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Six Tips for a Resume Refresh

Are you looking forward to a promotion or another new step in your career? Is your resume ready to help you get there?

An old resume presents the old you. But your resume should take you into your future. Apply these tips to make your resume fresh and representative of who you are today, with an eye to tomorrow.

1. Ask yourself: Who am I today? Describe the new you in your professional summary or profile.

You need to do more than update the description of your most recent or current position. Over the past months or years, how have your skills, experience, and goals changed? To guide the readers of your resume, begin it with an accurate portrait of the new you, like these two examples:

Example 1:


A creative yet pragmatic communicator with award-winning experience in narrative storytelling and news production. Proven ability in written and visual communication, with particular expertise in social media. Happy to work in teams or independently. Focused on maximum efficiency. Special assets:

  • Extensive experience in film production, with works featured in regional, national, and international film festivals.
  • Skilled in Final Cut Pro 7, DV Camera, Microsoft Office, Hootsuite, HTML/CSS, Tableau.
  • Fluent in Japanese, conversational in Spanish.


Example 2:


Capable executive assistant experienced in managing a wide portfolio of responsibilities. Recognized and rewarded with rapid promotions over the past 6 years for these strengths, among others:

  • Proficiency in handling sensitive matters and communicating diplomatically with people of differing views.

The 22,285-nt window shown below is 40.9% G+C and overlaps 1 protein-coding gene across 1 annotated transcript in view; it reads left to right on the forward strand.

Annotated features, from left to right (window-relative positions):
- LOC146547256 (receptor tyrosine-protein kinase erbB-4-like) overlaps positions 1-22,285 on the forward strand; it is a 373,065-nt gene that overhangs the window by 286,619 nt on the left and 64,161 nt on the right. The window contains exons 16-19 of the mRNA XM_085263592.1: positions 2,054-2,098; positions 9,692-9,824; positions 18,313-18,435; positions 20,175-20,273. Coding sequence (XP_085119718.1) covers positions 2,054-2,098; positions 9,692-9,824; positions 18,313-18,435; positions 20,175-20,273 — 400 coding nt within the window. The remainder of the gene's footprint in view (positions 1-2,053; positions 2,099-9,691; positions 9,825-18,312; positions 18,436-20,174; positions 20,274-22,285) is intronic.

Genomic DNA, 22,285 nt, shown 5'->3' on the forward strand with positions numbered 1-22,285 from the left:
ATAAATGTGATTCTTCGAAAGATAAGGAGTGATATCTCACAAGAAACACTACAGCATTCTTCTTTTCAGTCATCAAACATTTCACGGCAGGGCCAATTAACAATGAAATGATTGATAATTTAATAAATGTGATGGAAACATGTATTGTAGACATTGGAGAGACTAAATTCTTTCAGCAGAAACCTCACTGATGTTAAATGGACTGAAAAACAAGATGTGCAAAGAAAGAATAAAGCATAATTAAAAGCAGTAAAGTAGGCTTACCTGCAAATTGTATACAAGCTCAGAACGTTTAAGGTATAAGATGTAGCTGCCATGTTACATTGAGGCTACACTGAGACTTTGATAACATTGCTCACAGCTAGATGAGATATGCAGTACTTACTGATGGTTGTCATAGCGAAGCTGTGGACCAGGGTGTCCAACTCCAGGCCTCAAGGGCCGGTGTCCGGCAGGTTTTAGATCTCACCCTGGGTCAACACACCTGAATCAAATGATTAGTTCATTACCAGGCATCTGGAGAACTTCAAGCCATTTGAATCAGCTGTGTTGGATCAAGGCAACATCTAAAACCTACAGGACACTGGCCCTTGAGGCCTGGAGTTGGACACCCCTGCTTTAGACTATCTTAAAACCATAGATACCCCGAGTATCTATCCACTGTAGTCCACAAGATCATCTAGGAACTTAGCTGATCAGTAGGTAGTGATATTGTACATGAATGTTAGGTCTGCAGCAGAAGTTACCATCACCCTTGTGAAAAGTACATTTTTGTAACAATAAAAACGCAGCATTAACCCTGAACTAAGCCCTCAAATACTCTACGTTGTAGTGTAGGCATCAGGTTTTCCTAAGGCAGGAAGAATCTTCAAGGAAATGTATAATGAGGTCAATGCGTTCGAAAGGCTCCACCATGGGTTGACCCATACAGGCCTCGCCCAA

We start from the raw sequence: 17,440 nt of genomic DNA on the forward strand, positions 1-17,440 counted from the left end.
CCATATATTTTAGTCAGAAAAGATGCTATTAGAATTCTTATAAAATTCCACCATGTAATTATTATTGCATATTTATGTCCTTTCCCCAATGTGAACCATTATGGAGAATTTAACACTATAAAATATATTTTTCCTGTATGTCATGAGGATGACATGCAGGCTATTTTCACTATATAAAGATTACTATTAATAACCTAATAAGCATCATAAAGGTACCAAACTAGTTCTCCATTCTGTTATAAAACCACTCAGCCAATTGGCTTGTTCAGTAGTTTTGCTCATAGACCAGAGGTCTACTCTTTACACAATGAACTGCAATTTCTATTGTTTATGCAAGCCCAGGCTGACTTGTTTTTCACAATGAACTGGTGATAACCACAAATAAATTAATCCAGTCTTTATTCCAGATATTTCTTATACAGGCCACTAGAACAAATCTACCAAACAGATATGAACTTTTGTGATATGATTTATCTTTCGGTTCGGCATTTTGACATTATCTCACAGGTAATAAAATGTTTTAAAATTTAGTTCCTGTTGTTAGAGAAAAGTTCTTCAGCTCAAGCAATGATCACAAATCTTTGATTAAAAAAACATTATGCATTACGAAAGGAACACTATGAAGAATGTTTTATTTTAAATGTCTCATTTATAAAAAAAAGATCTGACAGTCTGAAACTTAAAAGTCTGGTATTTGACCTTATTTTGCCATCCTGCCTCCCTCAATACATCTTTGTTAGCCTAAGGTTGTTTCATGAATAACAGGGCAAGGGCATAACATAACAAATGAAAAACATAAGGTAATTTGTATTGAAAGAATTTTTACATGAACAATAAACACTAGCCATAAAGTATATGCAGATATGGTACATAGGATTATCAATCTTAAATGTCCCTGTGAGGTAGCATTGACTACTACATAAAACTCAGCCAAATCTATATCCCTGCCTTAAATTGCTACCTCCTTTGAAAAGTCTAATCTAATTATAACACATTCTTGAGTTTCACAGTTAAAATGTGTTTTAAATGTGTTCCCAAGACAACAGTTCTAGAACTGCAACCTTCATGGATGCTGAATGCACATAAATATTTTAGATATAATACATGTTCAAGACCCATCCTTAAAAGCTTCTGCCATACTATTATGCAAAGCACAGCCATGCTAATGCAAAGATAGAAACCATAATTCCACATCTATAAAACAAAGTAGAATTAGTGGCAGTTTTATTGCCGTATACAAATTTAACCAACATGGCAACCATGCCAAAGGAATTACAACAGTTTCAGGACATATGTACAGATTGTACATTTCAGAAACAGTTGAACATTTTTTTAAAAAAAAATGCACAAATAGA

• Strong skills and experience in research and in communicating through letters, emails, op-eds, social media, and speeches.
  • Expertise in Microsoft Word, Excel, PowerPoint, and Access.
  • Dual Canadian-U.S. citizenship.


2. Answer the question: What have I accomplished?

It isn't enough to have held a job. People reviewing your resume want to know what you have accomplished. Accomplishments communicate the difference between mediocrity and excellence.

Writing your accomplishments is easier if you take notes often on your successes. Those notes should document your results, preferably with evidence in the form of numbers. Here are five unrelated sample accomplishments:

  1. Promoted to team leader after two months on the job.
  2. Supervised support staff of 14, including legal secretaries, paralegals, and general office support. Reduced turnover by 30 percent in my first year on the job.
  3. Consistently maintained Number 1 or 2 ranking for order fulfillment in a team of 32 order pickers.
  4. During 7 years in the warehouse, had no accidents, injuries, or safety violations.
  5. Created a system for finance managers that generated and emailed monthly financial reports and spreadsheets for on-time budget planning.


3. Refresh your language and specific examples.

Review your older jobs and accomplishments to be sure the language still communicates well. Refresh things such as "secretarial support" to "office support" or "administrative support," and "personnel" to "human resources." (Don't change actual names of departments, but if you can describe the functions with newer words, do so.) Don't just insert today's jargon–think of the perfect, positive, specific words that describe you and your experience.

Update the names of organizations that have changed (for example, ASTD to ATD). Eliminate references to software or computer languages that people no longer use.

Add your new email address and your professional social media links.


4. Out with the old!

Your resume is not a record of your entire career. It's a marketing tool that communicates your relevant jobs, education, and skills. So get rid of old information.